Summarized by Rosemary Pollock
LDS Mother's Struggle Remembered
San Jose CA Mercury News 14May00 P2
By Elise Banducci: Mercury News
SAN JOSE, CALIFORNIA -- Carolyn McMurrin, 57, lost her seven-year
battle to cancer on May 7, after courageously accepting the drug
Herceptin to battle metastatic breast cancer. The U.S. Food and Drug
Administration approved the drug in 1998 after Mrs. McMurrin began
treatment. Dr. Juliet M. Kral, McMurrin's oncologist, believes the
drug extended her life as well as helping many other women. "She was
a pioneer in getting on Herceptin trial before it was approved," said
Dr. Kral. "Now millions of women around the world are benefiting
from the research generated with this new drug."
McMurrin was a fighter who throughout her trials showed that she was a
very human hero. "My mom always looked for solutions," said daughter Aleida
Wakefield, 36. "A legacy we have from her is that we are strong children.
We know that we can make it through anything."
"She fought till there was just nothing left," said son Donald Laucirica.
"I've been around a lot of soldiers," said Laucirica, a company commander in
the Army National Guard,......but she outdistanced all of us. I haven't
seen a better example of courage, bravery or persistence."
Carolyn McMurrin was initially diagnosed in 1992 and was told she had 18
months to live in 1996. Numerous surgeries and rounds of chemotherapy
allowed her to be around long enough to see her family through several
milestones. Her daughter, Heather Durrans, completed a mission for The
Church of Jesus Christ of Latter-day Saints and married with her mother
helping to plan the wedding.
She saw her son leave for Bosnia with the military and sent him care
packages to distribute to Bosnian school children. She welcomed several
grandchildren into the world and encouraged her youngest daughter, Megan
McMurrin, to leave for an 18-month mission for the Mormon church to Germany.
"She never wanted to hold me back from doing the things I wanted to do,"
said Megan McMurrin, who was able to return from Germany for her mother's
Between cancer treatments, Carolyn earned her California teaching
certificate, taught elementary and junior high school. She was an avid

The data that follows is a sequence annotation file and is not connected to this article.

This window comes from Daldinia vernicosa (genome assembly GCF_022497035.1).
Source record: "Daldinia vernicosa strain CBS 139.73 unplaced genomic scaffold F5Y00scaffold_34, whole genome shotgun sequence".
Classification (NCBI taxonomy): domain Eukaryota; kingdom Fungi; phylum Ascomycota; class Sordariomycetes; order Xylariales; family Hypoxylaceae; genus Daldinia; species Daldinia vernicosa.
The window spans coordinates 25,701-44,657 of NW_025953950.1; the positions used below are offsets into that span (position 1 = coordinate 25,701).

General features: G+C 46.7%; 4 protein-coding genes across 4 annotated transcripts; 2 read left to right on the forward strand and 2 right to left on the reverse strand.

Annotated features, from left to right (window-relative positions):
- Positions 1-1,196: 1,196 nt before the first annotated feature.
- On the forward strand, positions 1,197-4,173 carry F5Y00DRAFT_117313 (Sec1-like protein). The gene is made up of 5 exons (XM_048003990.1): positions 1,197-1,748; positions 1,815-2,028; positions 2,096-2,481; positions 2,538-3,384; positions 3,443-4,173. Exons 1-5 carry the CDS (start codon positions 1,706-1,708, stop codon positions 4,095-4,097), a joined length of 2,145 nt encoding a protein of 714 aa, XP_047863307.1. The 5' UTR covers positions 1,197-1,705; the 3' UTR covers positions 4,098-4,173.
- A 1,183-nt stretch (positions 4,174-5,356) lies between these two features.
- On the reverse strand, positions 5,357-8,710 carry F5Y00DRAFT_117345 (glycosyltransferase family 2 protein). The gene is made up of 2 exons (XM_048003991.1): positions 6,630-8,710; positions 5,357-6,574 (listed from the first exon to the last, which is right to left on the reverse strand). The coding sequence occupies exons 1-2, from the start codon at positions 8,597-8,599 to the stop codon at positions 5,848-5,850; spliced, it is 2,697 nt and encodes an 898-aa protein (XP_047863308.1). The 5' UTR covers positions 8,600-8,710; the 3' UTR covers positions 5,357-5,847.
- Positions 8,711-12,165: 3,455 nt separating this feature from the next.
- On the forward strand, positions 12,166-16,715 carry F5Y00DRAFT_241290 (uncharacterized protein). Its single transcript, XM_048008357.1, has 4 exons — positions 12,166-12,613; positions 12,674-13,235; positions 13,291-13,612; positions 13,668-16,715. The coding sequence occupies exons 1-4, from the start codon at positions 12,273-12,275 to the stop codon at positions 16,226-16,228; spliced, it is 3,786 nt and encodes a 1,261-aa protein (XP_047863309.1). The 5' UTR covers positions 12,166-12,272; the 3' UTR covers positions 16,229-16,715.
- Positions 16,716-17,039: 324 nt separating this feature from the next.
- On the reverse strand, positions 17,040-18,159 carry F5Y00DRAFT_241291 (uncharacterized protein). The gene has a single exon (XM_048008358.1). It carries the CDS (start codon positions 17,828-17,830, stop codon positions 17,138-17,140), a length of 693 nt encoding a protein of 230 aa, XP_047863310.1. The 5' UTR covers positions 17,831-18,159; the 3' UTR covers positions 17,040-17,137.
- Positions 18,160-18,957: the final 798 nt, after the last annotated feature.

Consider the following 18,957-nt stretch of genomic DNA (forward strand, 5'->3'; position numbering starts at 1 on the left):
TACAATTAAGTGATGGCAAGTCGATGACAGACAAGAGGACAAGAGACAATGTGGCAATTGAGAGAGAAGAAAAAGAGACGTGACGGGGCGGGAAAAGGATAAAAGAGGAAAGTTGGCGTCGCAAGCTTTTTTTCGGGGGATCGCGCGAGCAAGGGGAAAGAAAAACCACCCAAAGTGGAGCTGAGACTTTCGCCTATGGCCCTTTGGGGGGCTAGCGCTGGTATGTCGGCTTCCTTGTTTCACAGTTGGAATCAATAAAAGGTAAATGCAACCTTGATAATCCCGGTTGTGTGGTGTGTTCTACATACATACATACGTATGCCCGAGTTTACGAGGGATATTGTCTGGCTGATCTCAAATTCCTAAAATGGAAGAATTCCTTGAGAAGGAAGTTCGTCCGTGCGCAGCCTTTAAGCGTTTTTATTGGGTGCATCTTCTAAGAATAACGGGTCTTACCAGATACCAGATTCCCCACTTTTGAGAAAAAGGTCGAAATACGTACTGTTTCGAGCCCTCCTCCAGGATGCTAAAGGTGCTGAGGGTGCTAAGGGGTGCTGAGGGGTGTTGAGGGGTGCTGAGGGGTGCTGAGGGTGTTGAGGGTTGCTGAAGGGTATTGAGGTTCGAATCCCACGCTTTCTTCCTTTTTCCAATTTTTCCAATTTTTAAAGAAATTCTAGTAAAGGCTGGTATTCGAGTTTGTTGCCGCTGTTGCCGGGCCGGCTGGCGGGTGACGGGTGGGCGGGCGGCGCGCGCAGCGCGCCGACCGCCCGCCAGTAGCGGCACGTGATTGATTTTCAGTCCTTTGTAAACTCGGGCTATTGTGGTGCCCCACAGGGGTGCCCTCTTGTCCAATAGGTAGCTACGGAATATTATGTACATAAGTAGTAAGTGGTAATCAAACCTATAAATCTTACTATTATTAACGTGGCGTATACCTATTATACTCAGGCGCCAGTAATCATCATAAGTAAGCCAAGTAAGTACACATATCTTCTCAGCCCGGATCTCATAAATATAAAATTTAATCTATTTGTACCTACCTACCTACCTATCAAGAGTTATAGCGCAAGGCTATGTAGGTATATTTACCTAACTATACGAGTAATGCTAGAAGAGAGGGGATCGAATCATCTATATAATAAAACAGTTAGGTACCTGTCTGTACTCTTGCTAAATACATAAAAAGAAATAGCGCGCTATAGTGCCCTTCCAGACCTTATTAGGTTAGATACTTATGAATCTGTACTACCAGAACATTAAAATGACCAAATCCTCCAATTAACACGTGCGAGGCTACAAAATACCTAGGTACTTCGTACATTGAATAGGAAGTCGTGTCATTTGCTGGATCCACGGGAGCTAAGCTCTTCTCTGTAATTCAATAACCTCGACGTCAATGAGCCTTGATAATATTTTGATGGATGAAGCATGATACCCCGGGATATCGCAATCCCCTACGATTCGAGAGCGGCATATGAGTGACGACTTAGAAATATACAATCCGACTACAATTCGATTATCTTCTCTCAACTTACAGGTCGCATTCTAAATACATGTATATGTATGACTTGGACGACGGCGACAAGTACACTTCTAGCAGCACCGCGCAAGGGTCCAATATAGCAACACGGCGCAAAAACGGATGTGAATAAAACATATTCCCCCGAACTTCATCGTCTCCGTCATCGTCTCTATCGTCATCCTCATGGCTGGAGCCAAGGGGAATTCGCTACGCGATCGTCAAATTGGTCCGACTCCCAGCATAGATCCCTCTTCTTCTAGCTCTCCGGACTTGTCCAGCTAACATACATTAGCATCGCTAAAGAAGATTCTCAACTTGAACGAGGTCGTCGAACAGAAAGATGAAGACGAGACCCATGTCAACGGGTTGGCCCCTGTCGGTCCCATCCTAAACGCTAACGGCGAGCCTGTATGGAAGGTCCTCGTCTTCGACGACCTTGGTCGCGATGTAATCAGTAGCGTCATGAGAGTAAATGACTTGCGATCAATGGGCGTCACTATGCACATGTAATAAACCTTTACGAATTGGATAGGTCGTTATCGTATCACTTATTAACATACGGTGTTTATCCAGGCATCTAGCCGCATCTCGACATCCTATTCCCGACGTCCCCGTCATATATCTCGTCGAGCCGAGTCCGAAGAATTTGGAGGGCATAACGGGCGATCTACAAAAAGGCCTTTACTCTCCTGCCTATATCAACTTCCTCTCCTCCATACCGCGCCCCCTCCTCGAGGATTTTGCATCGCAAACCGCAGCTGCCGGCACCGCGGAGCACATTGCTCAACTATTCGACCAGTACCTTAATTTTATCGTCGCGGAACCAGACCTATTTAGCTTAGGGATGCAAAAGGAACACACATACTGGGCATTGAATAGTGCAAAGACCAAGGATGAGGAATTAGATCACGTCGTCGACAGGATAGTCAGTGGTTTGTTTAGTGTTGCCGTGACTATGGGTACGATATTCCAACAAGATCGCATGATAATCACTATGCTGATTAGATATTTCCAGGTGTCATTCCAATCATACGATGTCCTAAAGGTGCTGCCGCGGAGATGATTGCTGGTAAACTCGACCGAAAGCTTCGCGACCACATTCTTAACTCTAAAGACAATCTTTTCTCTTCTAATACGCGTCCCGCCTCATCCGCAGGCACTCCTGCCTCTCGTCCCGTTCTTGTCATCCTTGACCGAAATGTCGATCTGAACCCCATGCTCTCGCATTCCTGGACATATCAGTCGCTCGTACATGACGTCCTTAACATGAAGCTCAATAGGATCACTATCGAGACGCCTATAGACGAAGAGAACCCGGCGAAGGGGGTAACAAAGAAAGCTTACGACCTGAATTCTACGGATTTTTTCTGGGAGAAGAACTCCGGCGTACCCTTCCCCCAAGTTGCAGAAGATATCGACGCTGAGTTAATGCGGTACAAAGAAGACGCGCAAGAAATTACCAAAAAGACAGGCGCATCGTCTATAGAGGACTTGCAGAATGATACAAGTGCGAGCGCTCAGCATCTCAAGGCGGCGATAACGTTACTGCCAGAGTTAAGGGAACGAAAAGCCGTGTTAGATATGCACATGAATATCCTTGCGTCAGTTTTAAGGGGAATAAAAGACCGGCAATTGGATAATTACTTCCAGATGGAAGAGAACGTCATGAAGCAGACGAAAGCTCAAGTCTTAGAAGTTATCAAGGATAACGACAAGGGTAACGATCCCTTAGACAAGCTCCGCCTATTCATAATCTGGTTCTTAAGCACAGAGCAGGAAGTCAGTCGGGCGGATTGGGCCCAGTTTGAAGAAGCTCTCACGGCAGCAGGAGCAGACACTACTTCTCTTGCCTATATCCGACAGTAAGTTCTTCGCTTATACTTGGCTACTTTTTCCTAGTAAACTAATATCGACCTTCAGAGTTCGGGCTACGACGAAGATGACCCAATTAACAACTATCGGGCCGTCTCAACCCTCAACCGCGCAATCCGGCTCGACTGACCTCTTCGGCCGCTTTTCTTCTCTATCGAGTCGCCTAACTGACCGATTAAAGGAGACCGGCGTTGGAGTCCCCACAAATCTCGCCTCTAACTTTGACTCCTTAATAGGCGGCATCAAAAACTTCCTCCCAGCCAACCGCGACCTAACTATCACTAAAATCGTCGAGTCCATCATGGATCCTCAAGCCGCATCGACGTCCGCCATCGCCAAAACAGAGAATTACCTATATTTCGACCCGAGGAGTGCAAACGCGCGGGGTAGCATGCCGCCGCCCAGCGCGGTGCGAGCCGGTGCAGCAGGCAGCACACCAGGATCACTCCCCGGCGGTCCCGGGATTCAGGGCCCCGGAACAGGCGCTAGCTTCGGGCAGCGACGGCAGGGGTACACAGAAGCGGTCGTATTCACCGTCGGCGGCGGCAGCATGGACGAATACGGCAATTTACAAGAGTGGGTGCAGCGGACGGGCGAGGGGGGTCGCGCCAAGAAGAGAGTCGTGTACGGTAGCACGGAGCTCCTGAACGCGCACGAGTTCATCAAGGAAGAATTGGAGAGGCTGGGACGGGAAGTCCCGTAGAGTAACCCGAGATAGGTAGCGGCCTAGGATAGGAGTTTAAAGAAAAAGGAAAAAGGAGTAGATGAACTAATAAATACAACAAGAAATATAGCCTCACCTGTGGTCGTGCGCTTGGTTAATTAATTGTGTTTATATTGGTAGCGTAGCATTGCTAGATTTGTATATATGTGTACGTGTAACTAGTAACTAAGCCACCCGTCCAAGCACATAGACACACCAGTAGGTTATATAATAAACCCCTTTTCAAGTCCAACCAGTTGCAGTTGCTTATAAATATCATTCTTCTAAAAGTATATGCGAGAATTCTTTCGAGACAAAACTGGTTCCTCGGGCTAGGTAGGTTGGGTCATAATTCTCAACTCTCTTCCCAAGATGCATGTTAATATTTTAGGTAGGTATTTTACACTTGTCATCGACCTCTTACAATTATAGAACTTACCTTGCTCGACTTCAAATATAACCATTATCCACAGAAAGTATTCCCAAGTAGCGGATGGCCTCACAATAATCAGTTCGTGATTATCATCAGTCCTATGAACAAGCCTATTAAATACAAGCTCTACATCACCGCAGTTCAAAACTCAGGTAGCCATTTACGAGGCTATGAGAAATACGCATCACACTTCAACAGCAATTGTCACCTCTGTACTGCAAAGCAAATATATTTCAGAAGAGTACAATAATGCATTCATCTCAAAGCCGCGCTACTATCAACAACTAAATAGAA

quilter and an active volunteer in her church. She drew support for her
constant battle by actively attending her breast cancer support group, and
from her faith and devotion to the Mormon church. Last year she was
featured in a KGO channel 7 special on breast cancer called "Fighting Back."
In that program Mrs. McMurrin stated, "I'm going to be a survivor."
Carolyn was the eldest daughter of a North Carolina farming family. At
twenty-seven she had four children to raise alone. "There were lots of
times when I was taking violin lessons and dance lessons and piano lessons,
and my mother would never buy something for herself," Said Durrans, 29.
"She knew us well enough that all the gifts that she ever gave us were
very personal," Durrans said. "Every birthday, we had our own special
cake." In 1976, Carolyn married Daryl McMurrin. The couple, who had two
children of their own, moved to San Jose in late 1986.
Elaine Dornig, executive director of the Bay Area Breast Cancer Network
said, "As I think about Carolyn, I think of a gentle spirit, a woman with a
quiet courage and a concern for other women in her support group." Carolyn
requested that at her funeral that there be two pews near the front of the
church left empty in honor of other breast cancer sufferers who had died or
whose illness kept them from attending."
A week before Mother's Day, Mrs. McMurrin's children lay by her side
throughout the night as she drew her last breaths. "Her final gift was
giving us those last minutes to share with her and with each other."